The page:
Comprising solely of a graphic representation of a lone man lost in his own world reading and set against a double-panelled reflective stainless steel background, Uomo che legge is one of the first of Michelangelo Pistoletto's Quadri specchianti or 'mirror paintings'. These are the works that formed the core of Pistoletto's oeuvre in the 1960s and which since then, have run, the artist acknowledges, like 'a golden line' through his entire artistic career (Pistoletto, quoted in Ossian Ward, 'Interview: Michelangelo Pistoletto,' Time Out, 12-18 December 2007, p. 48).
The mirror paintings evolved out of a series of self-portrait studies that Pistoletto painted in the late 1950s and early 1960s. It was 'when I realized that someone like Pollock, although he attempted to transfer life onto canvas through action, did not succeed in taking possession of the work, which continued to escape him, remaining autonomous, and that the presence of the human figure in the painting of Bacon did not succeed in rendering a pathological vision of reality', Pistoletto recalled, that 'I understood that the moment had arrived to make the laws of objective reality enter the painting' (Pistoletto, quoted in G. Celant, Identité Italienne, Paris, 1981, p. 81). The solution to this problem, Pistoletto found, was to use the mimesis and reflectivity of the mirror as a way of letting reality and the life of the person, be it himself or the viewer, enter into the painting as both a subject and a performer.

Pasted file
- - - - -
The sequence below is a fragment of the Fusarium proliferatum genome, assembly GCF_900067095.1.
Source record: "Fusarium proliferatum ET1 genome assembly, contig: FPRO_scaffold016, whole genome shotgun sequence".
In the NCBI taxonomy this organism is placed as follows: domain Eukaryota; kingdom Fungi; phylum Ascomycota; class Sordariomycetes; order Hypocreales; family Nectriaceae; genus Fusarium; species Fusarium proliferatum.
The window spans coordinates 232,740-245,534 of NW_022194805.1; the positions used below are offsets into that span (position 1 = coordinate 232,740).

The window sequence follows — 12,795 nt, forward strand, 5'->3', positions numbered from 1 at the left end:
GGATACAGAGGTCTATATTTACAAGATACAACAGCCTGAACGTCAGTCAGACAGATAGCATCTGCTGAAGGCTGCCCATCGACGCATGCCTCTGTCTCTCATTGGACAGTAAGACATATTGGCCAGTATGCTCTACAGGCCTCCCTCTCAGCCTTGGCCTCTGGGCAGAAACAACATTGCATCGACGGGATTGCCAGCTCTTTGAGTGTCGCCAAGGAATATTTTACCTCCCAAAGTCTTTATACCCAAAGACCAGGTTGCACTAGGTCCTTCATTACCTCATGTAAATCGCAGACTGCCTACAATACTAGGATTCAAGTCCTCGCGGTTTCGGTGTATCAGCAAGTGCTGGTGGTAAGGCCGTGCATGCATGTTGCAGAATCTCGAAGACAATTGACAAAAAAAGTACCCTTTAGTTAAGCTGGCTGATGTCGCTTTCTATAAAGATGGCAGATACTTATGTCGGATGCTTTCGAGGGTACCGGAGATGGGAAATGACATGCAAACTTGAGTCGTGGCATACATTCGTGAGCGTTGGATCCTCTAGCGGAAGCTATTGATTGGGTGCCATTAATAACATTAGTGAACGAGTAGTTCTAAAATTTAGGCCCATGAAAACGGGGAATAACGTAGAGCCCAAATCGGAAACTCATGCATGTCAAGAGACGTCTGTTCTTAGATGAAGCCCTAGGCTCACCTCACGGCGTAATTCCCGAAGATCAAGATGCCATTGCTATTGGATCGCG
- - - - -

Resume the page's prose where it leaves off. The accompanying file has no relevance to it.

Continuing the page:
Pistoletto started his first mirror paintings in 1961, and until 1971 when he began to silkscreen directly onto the mirrored surface, these first Quadri specchianti, as here, were made by the complex and painstaking process of blowing up a photograph, cutting out the silhouette of the figure, and then tracing it onto a semi-transparent onion-skin paper with oils and pastels. This image was then glued onto the reflective metal surface.